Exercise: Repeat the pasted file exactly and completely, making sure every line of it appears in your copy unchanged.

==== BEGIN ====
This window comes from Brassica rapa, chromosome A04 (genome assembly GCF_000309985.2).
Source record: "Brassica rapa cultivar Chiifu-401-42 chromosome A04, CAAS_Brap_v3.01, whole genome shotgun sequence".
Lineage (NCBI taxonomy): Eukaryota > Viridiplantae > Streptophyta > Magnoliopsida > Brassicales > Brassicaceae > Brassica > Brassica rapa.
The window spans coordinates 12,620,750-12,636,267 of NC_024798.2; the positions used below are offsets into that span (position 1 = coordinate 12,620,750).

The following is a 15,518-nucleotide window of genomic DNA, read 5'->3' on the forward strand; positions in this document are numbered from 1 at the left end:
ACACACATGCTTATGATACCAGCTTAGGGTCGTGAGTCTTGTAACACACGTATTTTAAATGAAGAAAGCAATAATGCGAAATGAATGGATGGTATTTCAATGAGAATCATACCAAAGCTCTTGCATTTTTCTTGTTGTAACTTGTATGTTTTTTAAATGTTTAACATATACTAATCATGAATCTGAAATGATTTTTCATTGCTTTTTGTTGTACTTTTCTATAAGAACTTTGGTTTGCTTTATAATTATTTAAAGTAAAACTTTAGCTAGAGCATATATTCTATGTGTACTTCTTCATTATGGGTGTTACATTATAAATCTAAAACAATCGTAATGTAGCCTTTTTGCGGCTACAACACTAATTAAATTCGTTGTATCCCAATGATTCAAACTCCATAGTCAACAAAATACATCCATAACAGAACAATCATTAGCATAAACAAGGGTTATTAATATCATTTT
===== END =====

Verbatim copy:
This window comes from Brassica rapa, chromosome A04 (genome assembly GCF_000309985.2).
Source record: "Brassica rapa cultivar Chiifu-401-42 chromosome A04, CAAS_Brap_v3.01, whole genome shotgun sequence".
Lineage (NCBI taxonomy): Eukaryota > Viridiplantae > Streptophyta > Magnoliopsida > Brassicales > Brassicaceae > Brassica > Brassica rapa.
The window spans coordinates 12,620,750-12,636,267 of NC_024798.2; the positions used below are offsets into that span (position 1 = coordinate 12,620,750).

The following is a 15,518-nucleotide window of genomic DNA, read 5'->3' on the forward strand; positions in this document are numbered from 1 at the left end:
ACACACATGCTTATGATACCAGCTTAGGGTCGTGAGTCTTGTAACACACGTATTTTAAATGAAGAAAGCAATAATGCGAAATGAATGGATGGTATTTCAATGAGAATCATACCAAAGCTCTTGCATTTTTCTTGTTGTAACTTGTATGTTTTTTAAATGTTTAACATATACTAATCATGAATCTGAAATGATTTTTCATTGCTTTTTGTTGTACTTTTCTATAAGAACTTTGGTTTGCTTTATAATTATTTAAAGTAAAACTTTAGCTAGAGCATATATTCTATGTGTACTTCTTCATTATGGGTGTTACATTATAAATCTAAAACAATCGTAATGTAGCCTTTTTGCGGCTACAACACTAATTAAATTCGTTGTATCCCAATGATTCAAACTCCATAGTCAACAAAATACATCCATAACAGAACAATCATTAGCATAAACAAGGGTTATTAATATCATTTT